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From Dave Fisher <>
Subject Re: SVN and issues with branching / consider how we use SVN going forward
Date Thu, 09 Aug 2012 15:15:56 GMT

On Aug 9, 2012, at 8:06 AM, Greg Reddin wrote:

> On Wed, Aug 8, 2012 at 6:15 PM, Dave Fisher <> wrote:
>> I totally agree. Maintaining an unstable version will actually make more work. Just
when you think it is stable enough to move into trunk, you have to make it stable again in
>> The community should be perfectly capable of deciding when trunk should be made stable
for an upcoming release and stop making ill considered changes.
> We argued about this for days at $work, then we finally stumbled on a
> solution. Flip the model around. Trunk becomes the unstable, do
> whatever you want, development branch. Create a separate stable or
> release branch where code gets "promoted" to.
> The process is still evolving. We haven't quite figured out the best
> way to "promote" code in svn. Here's what I *think* we'll move to
> pretty soon:
> 1. Trunk is still the unstable development branch.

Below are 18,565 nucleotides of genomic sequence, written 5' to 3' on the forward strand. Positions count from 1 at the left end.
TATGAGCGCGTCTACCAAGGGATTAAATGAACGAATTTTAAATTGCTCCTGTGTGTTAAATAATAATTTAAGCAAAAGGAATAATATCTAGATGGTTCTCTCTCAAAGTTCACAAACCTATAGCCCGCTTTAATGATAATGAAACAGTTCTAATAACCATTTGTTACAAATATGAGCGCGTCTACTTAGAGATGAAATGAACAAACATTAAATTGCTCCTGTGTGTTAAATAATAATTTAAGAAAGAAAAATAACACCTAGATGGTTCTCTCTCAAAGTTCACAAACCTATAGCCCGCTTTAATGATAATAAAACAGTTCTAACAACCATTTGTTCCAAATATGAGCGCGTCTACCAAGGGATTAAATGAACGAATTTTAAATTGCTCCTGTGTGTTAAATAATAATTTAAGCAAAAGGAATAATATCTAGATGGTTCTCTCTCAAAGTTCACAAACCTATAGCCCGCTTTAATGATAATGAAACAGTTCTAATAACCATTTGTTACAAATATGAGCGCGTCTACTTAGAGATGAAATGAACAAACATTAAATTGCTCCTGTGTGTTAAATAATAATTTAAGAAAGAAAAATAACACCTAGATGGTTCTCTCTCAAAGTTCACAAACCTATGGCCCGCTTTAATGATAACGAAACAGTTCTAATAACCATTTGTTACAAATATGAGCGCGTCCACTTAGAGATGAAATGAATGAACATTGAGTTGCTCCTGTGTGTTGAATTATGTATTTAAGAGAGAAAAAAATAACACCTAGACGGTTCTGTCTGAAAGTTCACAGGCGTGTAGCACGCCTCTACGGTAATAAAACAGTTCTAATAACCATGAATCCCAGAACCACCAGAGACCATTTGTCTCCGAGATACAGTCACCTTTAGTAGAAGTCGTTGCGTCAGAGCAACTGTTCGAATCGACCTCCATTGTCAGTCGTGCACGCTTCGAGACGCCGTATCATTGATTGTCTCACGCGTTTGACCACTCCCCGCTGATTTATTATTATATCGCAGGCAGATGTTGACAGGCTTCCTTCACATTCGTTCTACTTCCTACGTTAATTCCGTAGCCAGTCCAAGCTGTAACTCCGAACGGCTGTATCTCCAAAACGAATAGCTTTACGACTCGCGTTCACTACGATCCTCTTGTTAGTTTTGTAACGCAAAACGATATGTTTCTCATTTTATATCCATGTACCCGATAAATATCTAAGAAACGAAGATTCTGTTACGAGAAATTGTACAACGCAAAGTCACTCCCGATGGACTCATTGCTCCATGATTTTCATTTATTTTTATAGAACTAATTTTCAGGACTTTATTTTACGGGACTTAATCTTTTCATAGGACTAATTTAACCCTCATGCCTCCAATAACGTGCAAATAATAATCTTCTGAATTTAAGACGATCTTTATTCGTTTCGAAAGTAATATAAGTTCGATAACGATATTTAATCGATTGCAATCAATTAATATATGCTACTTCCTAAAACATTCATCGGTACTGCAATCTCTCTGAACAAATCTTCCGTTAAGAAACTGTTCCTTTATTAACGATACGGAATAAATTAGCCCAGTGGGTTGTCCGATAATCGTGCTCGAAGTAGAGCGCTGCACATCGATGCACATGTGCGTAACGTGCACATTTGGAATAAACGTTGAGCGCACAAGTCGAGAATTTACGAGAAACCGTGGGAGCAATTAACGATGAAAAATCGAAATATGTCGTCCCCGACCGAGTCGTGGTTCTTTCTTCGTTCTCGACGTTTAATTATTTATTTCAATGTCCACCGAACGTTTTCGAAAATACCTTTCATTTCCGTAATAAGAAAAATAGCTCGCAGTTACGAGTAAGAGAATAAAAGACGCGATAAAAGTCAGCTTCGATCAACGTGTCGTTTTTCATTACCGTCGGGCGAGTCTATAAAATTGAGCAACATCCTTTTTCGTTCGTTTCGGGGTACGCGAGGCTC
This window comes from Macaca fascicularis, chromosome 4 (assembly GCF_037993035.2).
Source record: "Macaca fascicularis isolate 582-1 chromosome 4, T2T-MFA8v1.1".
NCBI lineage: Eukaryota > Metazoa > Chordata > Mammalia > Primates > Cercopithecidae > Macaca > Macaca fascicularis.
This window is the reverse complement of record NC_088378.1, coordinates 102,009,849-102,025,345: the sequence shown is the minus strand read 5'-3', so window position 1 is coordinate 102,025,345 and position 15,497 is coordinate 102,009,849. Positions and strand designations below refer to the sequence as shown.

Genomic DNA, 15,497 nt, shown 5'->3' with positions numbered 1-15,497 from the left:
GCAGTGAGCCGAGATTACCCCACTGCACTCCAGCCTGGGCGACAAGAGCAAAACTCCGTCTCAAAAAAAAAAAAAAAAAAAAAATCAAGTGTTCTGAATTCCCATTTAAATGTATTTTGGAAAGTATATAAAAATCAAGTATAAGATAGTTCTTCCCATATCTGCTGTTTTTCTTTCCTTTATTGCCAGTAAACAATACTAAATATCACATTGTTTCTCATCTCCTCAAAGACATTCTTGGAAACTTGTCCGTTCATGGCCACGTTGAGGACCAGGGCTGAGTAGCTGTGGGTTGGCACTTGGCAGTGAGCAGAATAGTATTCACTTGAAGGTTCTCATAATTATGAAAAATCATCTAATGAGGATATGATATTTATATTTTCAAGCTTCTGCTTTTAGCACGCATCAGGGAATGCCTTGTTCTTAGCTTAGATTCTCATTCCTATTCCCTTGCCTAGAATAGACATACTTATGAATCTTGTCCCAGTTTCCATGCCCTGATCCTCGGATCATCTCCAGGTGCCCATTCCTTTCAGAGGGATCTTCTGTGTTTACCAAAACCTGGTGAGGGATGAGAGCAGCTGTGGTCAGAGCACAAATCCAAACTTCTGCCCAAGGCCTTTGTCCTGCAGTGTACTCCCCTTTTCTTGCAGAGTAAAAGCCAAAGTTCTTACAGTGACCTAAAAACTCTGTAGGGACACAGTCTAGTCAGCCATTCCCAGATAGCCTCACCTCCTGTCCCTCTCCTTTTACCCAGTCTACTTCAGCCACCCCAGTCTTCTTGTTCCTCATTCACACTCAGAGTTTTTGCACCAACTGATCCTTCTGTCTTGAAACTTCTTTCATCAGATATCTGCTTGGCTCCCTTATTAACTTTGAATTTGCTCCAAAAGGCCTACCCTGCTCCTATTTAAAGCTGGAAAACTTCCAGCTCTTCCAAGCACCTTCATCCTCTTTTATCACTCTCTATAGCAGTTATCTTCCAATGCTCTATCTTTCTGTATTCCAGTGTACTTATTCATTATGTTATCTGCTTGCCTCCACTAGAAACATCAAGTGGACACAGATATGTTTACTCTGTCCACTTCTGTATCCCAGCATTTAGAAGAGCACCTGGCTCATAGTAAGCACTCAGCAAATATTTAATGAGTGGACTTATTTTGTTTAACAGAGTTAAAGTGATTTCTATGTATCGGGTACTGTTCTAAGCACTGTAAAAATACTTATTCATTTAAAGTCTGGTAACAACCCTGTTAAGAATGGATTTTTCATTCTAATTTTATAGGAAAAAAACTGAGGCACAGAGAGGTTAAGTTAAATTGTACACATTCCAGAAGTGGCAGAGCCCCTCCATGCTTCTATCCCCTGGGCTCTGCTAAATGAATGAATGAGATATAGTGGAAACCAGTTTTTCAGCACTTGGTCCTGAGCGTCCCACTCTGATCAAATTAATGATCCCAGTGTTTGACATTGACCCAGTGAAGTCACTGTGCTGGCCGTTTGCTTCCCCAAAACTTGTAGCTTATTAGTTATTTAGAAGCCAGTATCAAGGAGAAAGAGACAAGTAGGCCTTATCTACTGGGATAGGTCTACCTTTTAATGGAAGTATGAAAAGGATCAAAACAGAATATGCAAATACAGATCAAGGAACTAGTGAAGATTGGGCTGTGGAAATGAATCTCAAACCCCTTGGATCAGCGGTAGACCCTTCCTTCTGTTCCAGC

> 2. People create feature branches for work that can't be completed in
> short order. Merge often from trunk to your feature branch.
>    2a. When feature branch is done, merge --reintegrate back to trunk.
> 3. Trunk is always pretty close to being ready to release even though
> it is considered unstable.
> 4. When we are close to a release we restrict changes on trunk to
> those related to the release.
> 5. Tag releases.
> 6. For a patch/bugfix release create a branch from the previous tag.
> Make the bugfix in the branch. Be sure to make it in trunk also
> (sometimes it's easier to make the change in trunk then merge it to
> the branch).
>    6a. Tag the patch/bugfix release
> Not fully fleshed out, but a basic plan.

That is pretty much what I do at work as well. It also fits what is done in Apache POI and
Apache OpenOffice. With Apache OpenOffice, had been recently converted from
SVN to HG (Mercurial) before the Oracle donation. There are huge workspace branches, a selected
set of these got merged to trunk. Now individuals branch for large changes. Lessons are currently
being learned with the second release, but that is mostly about not being so quick to roll
a new RC every time a showstopper is fixed in trunk. AOO is a huge codebase.


> Greg

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